“Design history is driven by new technologies and material innovation. For us designers, the advent of these technologies has always been the starting point of new objects and typologies in design,” says Werner Aisslinger, internationally renowned German industrial designer.
Aisslinger – who set up Aisslinger Studio in Berlin in 1993 – has built a reputation for his experimental and artistic approach to industrial design and architecture. By keeping a close eye on material innovations, he has introduced many new materials and techniques into his work.
For instance, his Juli chair for the manufacturer Cappellini was the first item of furniture to use polyurethane integral foam. For the same manufacturer, he also designed a series of ‘soft-cell’ chairs called the Gel Collection that used a translucent elastic material.
One of his latest material experiments is the Hemp Chair. This concept, introduced last year, is a monobloc chair made of natural fibres, specifically hemp and kenaf (Malvaceae), and reinforced with a water-based acrylic resin called Acrodur from the German chemical company BASF, who also supported the project.
“The inspiration for the chair came from the material and of course the incredible new possibilities of the resin,” says Aisslinger. “It was a great opportunity to work with a company like BASF and develop new ideas and technologies.”
Acrodur is predominantly used in the automotive industry to make lightweight yet strong composite parts such as door linings, glove compartments or rear shelves; however, the Hemp Chair marks its first use in the furniture industry. The chair’s material consists of more than 70 per cent natural fibres in combination with Acrodur.
Acrodur’s underlying technology is based on the thermal cross-linking of polycarboxylic acids with a multifunctional alcohol. Unlike classic reactive resins, no organic substances, such as phenol or formaldehyde, are released during the cross-linking process. The only by-product caused by curing is water.
With the sheet material being lightweight, strong and easy to mould, Aisslinger decided to create a monobloc chair, which essentially involves shaping a complete chair structure from a thin layer of material. Many of us are familiar with the stackable monobloc chair in the form of the ubiquitous white plastic garden chair, but the Hemp Chair – with its soft curves and bead structure – proved rather challenging to design.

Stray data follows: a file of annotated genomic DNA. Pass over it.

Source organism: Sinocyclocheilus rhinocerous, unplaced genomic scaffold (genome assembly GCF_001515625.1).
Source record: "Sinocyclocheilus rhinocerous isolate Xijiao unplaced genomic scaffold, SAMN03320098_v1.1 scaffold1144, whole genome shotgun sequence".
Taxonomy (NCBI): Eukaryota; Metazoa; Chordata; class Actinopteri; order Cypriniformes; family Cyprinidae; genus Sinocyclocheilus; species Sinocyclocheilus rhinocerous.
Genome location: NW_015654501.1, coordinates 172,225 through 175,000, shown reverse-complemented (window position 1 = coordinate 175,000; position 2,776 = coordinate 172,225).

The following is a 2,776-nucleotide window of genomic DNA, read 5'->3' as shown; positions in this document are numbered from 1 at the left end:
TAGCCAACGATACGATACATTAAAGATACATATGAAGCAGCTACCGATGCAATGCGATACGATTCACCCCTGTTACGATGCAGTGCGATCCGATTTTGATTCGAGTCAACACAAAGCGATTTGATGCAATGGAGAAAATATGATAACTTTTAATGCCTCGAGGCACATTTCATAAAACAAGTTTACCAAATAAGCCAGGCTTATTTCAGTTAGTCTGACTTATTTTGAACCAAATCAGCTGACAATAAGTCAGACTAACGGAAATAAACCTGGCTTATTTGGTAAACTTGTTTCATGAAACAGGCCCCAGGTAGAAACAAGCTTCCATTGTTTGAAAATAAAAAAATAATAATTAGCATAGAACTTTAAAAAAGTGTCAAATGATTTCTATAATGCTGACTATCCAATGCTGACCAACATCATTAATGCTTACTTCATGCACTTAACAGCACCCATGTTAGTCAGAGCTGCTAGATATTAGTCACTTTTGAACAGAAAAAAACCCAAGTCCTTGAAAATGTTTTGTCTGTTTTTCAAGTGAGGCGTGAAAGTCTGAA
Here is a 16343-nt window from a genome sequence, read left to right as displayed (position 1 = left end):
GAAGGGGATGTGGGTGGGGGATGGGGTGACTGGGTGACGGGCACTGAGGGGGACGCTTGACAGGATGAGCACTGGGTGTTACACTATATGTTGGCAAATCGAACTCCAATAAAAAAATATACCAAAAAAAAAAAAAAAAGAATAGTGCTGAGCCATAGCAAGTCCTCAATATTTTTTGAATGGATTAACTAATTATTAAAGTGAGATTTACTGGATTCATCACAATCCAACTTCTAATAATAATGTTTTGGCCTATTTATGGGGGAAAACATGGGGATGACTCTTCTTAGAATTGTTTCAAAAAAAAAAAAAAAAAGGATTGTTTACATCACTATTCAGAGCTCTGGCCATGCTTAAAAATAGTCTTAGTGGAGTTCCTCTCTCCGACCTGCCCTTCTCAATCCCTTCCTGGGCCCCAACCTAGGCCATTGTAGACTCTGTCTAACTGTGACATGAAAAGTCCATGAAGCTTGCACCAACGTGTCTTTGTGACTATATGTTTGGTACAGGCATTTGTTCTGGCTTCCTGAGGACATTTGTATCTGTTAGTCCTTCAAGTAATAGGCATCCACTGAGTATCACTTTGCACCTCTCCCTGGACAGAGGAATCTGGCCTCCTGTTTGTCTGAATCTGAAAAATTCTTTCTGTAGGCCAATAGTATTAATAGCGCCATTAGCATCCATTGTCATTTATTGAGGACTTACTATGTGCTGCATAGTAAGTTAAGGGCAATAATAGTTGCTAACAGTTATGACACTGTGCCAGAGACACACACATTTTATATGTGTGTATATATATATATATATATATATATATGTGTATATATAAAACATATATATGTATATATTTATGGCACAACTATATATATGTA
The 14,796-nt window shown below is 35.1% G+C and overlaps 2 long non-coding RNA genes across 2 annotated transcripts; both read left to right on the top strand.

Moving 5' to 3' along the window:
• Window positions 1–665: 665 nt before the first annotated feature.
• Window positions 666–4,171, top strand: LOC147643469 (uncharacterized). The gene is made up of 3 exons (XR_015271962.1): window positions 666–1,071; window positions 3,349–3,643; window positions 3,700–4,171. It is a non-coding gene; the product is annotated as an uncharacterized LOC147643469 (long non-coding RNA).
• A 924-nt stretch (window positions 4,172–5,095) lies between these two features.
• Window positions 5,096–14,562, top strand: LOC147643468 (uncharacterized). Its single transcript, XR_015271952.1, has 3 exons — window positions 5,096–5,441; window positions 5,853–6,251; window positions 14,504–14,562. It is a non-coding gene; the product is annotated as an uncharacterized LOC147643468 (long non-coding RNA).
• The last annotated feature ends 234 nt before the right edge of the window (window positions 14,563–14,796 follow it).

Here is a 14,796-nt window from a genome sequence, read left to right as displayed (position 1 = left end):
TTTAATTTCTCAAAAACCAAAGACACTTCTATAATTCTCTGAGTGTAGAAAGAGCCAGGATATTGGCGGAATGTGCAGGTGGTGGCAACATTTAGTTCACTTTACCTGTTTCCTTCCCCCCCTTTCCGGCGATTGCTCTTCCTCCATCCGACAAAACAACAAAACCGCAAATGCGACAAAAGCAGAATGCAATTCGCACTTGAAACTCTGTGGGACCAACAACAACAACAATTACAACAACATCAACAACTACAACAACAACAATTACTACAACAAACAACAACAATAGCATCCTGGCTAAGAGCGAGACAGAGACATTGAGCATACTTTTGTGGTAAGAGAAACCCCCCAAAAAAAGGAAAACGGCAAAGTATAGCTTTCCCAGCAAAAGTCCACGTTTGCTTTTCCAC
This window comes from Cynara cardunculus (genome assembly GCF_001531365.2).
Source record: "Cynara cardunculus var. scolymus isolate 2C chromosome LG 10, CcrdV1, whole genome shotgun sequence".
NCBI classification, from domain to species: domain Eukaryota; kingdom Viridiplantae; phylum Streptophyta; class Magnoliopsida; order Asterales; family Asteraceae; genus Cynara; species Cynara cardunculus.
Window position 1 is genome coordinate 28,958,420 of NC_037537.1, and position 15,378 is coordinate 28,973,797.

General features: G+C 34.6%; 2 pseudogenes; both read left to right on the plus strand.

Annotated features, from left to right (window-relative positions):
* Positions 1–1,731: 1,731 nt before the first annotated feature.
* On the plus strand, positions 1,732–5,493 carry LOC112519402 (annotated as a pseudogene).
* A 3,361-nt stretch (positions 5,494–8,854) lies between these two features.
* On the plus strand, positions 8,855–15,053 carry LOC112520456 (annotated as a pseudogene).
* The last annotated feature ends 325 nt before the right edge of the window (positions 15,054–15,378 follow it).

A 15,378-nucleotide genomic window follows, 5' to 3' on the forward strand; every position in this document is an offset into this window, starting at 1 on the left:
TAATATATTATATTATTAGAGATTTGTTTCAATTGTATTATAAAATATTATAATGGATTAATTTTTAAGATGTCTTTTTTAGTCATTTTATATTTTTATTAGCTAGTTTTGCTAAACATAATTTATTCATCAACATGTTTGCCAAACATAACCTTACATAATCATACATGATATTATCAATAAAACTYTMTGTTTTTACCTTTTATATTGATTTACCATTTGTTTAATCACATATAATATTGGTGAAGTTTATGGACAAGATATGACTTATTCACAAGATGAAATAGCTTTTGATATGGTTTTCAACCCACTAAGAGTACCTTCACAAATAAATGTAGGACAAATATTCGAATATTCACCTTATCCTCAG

“It was and still is a challenge designing this chair as a monobloc. But I knew that a stackable monobloc chair was the best way to demonstrate all the fantastic possibilities of the new resin and the hemp material,” explains Aisslinger.
After creating the digital prototype of the chair, Aisslinger then created the physical prototype. From there he fashioned a mould to be used in the pro-duction process, a technique he refers to as press moulding.
This lightweight manufacturing process is used to make components for the automotive industry and involves just one production step – the raw materials and Acrodur are compressed together in the shape of the mould. Combining heat and pressure the material cures in the press to form a stiff yet incredibly strong composite.
The result is a very interesting and sustainable take on the monobloc chair. “The look is natural but also industrial. I like this combination,” says Aisslinger.
Having supported the project, BASF was also very pleased with the outcome. “For us it was important to show the versatility of natural fibres in combination with our binder,” says Dr Michael Kalbe, Technical Marketing Dispersions for Fibre Bonding at BASF. “Werner Aisslinger’s creation combines eco-friendliness, functionality, form and optics.”
The chair has been shown at a number of exhibitions, including the Milan Furniture Fair 2011 and Material Vision 2011, where it has been very well received. “The response was thrilling. I am sure people long for eco-friendly products,” says Aisslinger.
Although the Hemp Chair is just a concept, Aisslinger claims that it may not be long until people can actually own one. “We are confident that it will go into production in 2013,” he says.
“It is quite possible that I will use natural fibres in my future projects,” says Aisslinger. “Natural fibres are the future.”